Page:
Ontario Premier Dalton McGuinty seems to be talking himself into running a deficit.
“I've got 200,000 people who have lost their jobs, so now I'm going to shut down their hospitals? It just doesn't make any sense,” Mr. McGuinty said at a meeting of the Council of the Federation on Monday in Montreal.
“I think Canadians are ahead of us. I think they understand these are very challenging economic times, they understand that our revenues are going to go down, that we have to make some difficult choices,” Mr. McGuinty added.
I don’t like the sound of this. It smacks of taking the easy way out. Oh, I understand that deficits are sometimes unavoidable, but our current Ontario government seems not to like making hard choices and are far too apt to take the course of least resistance.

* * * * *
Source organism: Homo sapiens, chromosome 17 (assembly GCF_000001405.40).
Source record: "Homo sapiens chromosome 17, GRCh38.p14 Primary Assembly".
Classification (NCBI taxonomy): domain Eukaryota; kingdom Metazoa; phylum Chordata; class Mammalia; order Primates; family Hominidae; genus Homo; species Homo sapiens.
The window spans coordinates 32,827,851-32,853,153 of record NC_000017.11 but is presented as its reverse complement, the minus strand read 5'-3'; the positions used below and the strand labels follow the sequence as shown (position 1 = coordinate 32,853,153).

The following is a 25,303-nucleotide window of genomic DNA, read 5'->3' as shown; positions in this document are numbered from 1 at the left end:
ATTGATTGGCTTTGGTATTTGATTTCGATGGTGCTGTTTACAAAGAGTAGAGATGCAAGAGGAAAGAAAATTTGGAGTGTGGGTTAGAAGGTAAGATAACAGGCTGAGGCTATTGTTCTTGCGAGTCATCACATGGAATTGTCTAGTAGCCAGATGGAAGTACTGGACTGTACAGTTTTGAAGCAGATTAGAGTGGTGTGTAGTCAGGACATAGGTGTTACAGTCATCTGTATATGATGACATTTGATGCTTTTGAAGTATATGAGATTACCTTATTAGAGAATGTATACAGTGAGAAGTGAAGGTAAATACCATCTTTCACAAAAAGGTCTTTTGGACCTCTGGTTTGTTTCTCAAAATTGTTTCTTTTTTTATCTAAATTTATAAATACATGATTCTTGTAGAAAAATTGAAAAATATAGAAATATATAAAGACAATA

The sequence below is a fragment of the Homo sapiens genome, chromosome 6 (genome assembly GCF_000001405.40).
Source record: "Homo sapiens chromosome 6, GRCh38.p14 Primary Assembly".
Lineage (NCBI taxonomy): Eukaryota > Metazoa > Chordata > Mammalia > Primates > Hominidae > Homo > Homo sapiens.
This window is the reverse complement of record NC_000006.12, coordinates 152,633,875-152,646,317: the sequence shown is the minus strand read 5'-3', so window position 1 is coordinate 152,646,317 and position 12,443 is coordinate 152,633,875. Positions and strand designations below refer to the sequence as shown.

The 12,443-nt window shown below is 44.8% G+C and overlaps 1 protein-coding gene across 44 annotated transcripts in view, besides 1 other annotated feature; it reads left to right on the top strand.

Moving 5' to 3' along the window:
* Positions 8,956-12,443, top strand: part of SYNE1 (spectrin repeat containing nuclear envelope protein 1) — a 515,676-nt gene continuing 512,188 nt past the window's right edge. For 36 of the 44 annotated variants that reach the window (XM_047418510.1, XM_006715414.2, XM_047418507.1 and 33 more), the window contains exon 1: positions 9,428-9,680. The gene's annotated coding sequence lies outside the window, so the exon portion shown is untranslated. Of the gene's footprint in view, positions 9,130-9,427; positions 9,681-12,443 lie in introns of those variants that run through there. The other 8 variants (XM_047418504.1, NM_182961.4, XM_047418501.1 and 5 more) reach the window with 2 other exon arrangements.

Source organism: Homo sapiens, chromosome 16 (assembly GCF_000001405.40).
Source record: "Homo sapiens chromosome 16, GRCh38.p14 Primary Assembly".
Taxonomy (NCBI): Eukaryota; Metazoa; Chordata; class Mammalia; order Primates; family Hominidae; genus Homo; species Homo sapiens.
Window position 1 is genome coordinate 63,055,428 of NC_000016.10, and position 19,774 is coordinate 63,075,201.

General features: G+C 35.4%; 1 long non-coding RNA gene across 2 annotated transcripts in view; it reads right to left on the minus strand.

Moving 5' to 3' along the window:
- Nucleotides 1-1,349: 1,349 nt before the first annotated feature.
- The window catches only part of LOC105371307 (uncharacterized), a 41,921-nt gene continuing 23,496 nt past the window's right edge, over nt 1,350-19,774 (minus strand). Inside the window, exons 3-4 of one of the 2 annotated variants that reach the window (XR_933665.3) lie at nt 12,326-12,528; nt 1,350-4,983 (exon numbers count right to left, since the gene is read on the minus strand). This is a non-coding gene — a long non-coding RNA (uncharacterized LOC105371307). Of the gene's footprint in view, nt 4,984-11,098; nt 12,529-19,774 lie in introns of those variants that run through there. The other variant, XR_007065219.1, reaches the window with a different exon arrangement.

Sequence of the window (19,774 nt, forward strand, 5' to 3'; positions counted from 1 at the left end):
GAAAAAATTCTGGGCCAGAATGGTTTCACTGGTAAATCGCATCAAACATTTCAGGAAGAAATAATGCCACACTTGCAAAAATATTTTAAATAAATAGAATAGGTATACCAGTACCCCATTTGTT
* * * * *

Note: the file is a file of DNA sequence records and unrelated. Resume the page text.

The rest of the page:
On March 23, 2006, the Ontario government released a budget which showed Interim 2005-06 program spending to be $76.2 billion. The corresponding figure for 2007-08 is $87 billion a 14% increase, well above the level of inflation.
Deficits increase the debt, and resulting interest payments reduce our ability to fund future programs. Annual debt charges in Ontario already exceed a staggering $9 billion—just a little less than we now pay for post secondary education and our justice sector added together.
And deficits are seductive. One inevitably leads to another as we saw back in the 1970s when Trudeau and another Liberal government were in power.
In March 2008, Scott Blodgett, Ministry of Finance wrote:
“The McGuinty government’s prudent approach to managing the province’s finances continues to produce positive results. … and is now on track to achieve its third consecutive surplus and post six consecutive balanced budgets between 2005-06 and 2010-11.”
Now, a little over six months later, our premier is talking about running a deficit?
My guess is there’s ample room to trim spending without having to shut down a single hospital—or school, for that matter. All we really need is a government with the talent, expertise and the will to do so.